I recently made the decision to get off all social media. I made a quiet announcement without much explanation on Facebook, hoping to get the contact info of those who’d like to stay in touch. In the process, I got so many questions about why I’m getting off that I decided to write them down and share them on my website. I hope this will be helpful to you in some way.
I remember the first time I joined a social media platform: it was 2008. I was watching a television special to fight cancer, and the organizers offered special content on Facebook only. I decided to join.
I remember the first time I thought Wow, social media is really catching on, when I heard a television news segment interviewing some otherwise unknown guy because he’d gotten over a thousand (or maybe it was 10,000 or 50,000) new followers on Twitter in one evening.
I remember the early days of using Facebook when we were all outraged because our photos were showing up in our friends ads, or because, a little later, we’d search for something on Amazon and then see an ad on Facebook or because we’d have an in-person conversation in our house then see related ads on Facebook because the Messenger app was listening to us.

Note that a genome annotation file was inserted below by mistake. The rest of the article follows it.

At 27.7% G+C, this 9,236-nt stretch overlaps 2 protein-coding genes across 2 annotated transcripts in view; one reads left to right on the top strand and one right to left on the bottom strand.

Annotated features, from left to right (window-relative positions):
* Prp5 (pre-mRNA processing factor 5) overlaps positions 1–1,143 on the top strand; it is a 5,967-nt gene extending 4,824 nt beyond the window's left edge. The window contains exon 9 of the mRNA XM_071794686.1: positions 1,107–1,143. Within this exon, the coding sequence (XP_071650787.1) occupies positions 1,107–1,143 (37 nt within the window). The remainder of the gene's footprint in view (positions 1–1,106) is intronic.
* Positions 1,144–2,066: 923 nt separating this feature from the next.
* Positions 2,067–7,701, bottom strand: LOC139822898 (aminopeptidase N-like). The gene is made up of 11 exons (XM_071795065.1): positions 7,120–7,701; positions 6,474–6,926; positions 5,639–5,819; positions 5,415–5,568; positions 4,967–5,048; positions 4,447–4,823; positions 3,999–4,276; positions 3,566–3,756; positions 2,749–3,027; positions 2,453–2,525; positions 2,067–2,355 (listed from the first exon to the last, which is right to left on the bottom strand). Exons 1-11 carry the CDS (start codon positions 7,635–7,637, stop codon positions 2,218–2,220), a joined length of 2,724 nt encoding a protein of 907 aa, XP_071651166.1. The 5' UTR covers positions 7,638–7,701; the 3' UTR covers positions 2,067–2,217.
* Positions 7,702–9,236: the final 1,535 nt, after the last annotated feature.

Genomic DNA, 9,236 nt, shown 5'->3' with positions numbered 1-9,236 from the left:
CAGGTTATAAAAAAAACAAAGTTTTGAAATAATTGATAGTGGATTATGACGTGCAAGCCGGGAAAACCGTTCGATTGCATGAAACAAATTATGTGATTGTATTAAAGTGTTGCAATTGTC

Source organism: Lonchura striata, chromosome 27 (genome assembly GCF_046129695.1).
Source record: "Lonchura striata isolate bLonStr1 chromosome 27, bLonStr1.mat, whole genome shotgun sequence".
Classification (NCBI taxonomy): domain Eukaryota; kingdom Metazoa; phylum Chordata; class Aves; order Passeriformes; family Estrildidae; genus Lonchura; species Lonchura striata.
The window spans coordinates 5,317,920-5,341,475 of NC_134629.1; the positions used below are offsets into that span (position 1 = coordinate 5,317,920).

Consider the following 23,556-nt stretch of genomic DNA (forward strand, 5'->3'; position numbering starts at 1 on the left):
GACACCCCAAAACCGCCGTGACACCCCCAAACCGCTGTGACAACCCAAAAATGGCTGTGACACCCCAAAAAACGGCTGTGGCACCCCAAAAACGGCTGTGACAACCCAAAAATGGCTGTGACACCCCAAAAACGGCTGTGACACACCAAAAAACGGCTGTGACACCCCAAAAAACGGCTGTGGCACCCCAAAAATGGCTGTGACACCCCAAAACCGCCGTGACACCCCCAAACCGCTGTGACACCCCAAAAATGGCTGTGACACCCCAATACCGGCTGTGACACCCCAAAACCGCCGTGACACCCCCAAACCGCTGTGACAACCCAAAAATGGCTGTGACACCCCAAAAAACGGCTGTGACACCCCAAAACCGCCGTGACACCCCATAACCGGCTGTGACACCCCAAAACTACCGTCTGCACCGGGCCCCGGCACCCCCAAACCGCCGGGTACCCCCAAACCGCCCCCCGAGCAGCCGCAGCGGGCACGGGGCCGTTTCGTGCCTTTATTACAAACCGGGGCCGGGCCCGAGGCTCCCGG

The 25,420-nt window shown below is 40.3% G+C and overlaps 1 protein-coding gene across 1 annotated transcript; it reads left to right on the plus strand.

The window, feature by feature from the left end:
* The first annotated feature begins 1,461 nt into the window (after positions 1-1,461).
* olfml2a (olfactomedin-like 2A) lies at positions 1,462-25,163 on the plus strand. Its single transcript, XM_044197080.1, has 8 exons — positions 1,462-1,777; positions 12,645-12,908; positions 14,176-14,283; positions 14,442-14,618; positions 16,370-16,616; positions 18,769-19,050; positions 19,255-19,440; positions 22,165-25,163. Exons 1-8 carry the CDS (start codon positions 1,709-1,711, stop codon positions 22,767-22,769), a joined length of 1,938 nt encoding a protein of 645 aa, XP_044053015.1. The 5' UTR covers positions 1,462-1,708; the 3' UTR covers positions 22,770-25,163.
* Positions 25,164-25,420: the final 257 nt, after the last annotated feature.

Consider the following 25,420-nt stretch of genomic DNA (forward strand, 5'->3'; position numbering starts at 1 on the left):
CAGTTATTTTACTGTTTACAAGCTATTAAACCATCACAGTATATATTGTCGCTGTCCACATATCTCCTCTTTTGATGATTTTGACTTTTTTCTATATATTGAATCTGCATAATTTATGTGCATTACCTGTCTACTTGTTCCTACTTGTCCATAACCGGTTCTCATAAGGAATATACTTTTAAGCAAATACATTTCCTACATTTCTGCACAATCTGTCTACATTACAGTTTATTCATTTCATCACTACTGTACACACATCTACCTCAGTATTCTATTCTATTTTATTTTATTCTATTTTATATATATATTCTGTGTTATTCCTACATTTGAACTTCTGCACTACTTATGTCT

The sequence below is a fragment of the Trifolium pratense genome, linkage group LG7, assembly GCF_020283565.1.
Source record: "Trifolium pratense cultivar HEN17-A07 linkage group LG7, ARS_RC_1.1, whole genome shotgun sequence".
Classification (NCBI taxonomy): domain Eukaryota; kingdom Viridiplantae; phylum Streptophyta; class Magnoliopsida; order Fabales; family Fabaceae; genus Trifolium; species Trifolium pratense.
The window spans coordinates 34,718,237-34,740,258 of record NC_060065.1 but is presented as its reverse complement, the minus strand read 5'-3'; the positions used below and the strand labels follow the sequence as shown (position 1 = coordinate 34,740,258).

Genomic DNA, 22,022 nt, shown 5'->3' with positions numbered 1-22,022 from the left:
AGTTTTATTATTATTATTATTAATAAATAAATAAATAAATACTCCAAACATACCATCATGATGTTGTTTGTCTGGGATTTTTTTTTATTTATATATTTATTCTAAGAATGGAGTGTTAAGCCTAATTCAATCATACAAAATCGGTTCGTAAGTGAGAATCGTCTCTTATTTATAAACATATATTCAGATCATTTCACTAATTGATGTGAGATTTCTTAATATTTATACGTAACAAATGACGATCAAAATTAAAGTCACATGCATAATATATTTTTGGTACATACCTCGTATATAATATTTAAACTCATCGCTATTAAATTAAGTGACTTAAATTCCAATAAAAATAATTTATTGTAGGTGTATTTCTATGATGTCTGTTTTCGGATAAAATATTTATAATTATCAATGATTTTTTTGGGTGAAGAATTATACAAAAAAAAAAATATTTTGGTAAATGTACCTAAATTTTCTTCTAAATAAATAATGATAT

Over the years, I’ve become more and more frustrated and confused by social media. Like you, I’ve felt that Twitter and Facebook contain a lot of negativity and anger. The algorithms that show me content that the platforms think I want to see is bothersome at best and probably should worry me even more than it does. I’ve been disgusted at the way Facebook has been careless with privacy and data, and then I’ve been disgusted at myself as I just keep feeding the machine with my personal information, stories, photos, and preferences.
I’ve also grown tired of constantly being sold to with ads and boosted posts and friends whose books and artwork and products I’m really proud of, but when you add it all up, it makes you feel like more of a consumer than a person. But then, as a writer, I hear regularly that my success is contingent upon my use of social media. I need more followers, more friends, more engagement, more likes, more comments, more views, more live videos, and ultimately, it’s also about more selling. I’m selling something too!